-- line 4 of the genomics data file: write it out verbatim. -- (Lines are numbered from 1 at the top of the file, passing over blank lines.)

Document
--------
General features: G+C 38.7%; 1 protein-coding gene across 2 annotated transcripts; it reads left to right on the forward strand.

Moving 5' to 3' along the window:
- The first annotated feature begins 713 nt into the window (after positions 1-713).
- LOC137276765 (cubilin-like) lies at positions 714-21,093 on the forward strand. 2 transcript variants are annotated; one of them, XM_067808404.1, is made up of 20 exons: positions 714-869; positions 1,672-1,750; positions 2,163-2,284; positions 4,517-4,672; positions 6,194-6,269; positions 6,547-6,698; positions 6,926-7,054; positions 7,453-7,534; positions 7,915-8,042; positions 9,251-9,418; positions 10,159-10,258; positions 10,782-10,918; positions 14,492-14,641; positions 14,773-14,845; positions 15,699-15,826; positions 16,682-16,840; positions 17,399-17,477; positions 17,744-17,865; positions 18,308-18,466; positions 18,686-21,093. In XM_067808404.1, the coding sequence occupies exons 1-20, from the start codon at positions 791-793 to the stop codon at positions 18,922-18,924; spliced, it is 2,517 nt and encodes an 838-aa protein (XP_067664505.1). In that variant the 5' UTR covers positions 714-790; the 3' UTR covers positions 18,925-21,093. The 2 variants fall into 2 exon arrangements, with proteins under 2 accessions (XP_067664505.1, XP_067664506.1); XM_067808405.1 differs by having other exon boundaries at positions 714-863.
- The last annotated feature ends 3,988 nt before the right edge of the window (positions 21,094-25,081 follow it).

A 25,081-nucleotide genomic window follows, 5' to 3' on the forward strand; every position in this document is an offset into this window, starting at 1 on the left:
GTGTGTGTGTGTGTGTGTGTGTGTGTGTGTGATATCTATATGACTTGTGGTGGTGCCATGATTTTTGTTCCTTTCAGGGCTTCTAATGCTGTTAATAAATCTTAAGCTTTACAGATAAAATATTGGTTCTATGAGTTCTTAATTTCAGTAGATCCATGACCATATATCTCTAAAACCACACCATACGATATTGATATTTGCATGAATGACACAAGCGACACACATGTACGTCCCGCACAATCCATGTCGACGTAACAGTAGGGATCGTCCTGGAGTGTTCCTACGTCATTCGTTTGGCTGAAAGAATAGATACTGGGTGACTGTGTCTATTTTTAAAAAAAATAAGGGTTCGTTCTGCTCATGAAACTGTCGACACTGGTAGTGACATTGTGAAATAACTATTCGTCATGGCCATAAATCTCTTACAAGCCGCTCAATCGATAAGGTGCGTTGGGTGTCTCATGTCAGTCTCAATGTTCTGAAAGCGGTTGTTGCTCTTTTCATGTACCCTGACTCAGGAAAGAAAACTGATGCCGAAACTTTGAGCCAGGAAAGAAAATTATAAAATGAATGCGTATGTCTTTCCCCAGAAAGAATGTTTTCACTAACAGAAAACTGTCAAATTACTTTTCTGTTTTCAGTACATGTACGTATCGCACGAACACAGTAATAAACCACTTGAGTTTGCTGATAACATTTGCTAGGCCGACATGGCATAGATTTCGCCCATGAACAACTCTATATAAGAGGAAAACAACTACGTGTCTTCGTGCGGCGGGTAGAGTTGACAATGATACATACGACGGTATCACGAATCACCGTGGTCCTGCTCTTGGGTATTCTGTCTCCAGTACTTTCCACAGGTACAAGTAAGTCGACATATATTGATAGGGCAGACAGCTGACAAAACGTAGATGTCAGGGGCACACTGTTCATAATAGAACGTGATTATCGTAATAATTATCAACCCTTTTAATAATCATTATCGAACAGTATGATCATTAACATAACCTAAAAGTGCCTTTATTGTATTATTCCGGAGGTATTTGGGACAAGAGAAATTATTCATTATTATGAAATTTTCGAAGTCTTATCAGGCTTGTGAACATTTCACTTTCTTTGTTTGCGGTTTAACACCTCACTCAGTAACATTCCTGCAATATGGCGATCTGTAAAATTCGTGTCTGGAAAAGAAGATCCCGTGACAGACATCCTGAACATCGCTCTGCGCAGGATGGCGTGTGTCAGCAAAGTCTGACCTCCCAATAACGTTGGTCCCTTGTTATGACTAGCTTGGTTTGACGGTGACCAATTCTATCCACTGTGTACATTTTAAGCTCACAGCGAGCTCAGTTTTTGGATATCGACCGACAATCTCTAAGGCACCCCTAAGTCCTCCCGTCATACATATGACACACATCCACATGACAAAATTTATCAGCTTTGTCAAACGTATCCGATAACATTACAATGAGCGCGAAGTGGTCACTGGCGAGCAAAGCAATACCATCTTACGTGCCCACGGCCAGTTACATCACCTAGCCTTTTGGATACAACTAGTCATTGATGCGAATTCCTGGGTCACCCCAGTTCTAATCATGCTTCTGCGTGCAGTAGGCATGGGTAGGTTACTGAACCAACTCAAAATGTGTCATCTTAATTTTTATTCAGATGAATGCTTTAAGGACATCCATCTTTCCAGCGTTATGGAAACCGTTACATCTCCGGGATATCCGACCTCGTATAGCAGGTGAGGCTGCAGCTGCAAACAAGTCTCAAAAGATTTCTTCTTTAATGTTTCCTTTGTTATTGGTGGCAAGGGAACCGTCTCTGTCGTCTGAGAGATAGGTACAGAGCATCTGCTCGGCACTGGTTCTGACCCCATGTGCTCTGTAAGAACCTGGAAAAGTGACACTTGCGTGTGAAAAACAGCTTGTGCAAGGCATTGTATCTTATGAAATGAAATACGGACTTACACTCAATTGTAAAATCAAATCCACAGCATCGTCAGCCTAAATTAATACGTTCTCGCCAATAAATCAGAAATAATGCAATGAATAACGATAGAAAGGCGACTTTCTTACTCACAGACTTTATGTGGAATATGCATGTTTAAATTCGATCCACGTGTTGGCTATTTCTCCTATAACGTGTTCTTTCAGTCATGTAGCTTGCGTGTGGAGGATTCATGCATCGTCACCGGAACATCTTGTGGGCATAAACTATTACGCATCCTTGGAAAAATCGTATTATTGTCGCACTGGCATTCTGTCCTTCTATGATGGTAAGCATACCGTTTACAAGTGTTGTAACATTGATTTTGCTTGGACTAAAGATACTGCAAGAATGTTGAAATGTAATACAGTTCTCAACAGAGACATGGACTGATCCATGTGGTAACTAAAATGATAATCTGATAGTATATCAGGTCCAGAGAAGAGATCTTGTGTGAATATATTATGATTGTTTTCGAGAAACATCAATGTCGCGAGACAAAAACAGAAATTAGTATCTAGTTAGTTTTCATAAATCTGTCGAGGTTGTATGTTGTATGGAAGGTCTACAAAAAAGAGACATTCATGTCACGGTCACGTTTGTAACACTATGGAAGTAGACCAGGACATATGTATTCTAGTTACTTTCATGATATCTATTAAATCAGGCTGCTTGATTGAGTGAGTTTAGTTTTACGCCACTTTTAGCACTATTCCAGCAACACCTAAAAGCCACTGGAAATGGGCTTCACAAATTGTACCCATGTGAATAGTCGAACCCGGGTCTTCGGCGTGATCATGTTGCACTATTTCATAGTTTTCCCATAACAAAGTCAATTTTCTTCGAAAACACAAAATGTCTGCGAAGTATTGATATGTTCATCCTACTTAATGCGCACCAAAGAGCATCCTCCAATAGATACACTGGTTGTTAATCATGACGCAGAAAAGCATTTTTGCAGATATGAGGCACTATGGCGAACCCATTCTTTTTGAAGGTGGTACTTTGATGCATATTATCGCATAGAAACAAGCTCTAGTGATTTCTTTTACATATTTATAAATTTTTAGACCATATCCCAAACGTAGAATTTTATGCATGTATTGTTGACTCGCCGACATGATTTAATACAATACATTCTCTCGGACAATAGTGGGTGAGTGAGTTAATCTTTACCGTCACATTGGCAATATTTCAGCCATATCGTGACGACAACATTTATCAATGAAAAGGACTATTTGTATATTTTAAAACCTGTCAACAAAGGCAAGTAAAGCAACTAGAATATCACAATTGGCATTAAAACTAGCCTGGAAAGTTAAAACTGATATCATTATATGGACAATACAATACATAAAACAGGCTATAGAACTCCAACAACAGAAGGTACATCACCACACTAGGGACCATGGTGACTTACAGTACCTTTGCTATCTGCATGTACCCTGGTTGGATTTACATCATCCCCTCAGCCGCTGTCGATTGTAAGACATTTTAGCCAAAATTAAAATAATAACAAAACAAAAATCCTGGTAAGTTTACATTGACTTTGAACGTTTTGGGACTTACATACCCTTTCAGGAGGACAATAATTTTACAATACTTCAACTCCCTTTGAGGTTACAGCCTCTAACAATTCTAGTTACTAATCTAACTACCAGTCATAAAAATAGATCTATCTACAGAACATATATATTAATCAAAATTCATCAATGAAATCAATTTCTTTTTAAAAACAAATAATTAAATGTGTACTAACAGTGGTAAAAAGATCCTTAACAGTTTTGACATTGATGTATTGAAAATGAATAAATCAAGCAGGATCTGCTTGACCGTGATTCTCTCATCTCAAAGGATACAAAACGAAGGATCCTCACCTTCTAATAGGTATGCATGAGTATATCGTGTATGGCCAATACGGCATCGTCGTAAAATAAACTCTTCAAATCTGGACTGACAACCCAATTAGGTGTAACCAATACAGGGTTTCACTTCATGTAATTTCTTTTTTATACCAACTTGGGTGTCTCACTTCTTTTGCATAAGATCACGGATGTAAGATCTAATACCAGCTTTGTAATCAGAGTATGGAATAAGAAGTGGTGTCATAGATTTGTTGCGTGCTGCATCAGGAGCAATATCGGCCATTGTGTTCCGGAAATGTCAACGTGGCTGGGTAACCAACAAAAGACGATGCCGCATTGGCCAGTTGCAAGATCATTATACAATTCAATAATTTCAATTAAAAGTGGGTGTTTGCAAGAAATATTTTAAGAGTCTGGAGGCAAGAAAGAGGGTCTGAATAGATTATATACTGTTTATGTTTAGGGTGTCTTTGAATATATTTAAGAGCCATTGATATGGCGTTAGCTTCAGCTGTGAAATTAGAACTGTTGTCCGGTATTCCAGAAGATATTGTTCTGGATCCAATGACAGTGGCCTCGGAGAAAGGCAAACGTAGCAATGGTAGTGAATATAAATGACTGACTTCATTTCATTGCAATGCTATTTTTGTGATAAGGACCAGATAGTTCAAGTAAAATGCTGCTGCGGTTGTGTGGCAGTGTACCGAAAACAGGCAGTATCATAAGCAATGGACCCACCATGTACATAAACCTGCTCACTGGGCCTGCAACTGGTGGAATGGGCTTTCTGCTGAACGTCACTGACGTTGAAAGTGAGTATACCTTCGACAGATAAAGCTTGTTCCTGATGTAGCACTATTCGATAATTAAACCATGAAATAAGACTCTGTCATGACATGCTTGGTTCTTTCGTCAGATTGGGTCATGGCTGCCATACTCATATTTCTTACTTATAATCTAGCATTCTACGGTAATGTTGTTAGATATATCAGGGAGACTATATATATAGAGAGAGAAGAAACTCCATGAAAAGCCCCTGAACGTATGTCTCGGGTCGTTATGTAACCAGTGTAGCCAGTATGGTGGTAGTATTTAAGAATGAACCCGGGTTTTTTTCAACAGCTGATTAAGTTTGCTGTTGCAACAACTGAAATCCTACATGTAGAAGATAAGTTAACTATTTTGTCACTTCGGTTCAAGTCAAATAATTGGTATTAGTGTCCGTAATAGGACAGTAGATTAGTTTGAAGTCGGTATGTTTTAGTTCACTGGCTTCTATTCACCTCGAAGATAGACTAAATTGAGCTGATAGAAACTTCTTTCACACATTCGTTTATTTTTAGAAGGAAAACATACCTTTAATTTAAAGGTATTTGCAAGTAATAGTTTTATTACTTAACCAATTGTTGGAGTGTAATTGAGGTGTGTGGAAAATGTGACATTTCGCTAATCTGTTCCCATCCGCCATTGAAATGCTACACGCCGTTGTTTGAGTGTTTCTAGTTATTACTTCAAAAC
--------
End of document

- LOC137276765 (cubilin-like) lies at positions 714-21,093 on the forward strand. 2 transcript variants are annotated; one of them, XM_067808404.1, is made up of 20 exons: positions 714-869; positions 1,672-1,750; positions 2,163-2,284; positions 4,517-4,672; positions 6,194-6,269; positions 6,547-6,698; positions 6,926-7,054; positions 7,453-7,534; positions 7,915-8,042; positions 9,251-9,418; positions 10,159-10,258; positions 10,782-10,918; positions 14,492-14,641; positions 14,773-14,845; positions 15,699-15,826; positions 16,682-16,840; positions 17,399-17,477; positions 17,744-17,865; positions 18,308-18,466; positions 18,686-21,093. In XM_067808404.1, the coding sequence occupies exons 1-20, from the start codon at positions 791-793 to the stop codon at positions 18,922-18,924; spliced, it is 2,517 nt and encodes an 838-aa protein (XP_067664505.1). In that variant the 5' UTR covers positions 714-790; the 3' UTR covers positions 18,925-21,093. The 2 variants fall into 2 exon arrangements, with proteins under 2 accessions (XP_067664505.1, XP_067664506.1); XM_067808405.1 differs by having other exon boundaries at positions 714-863.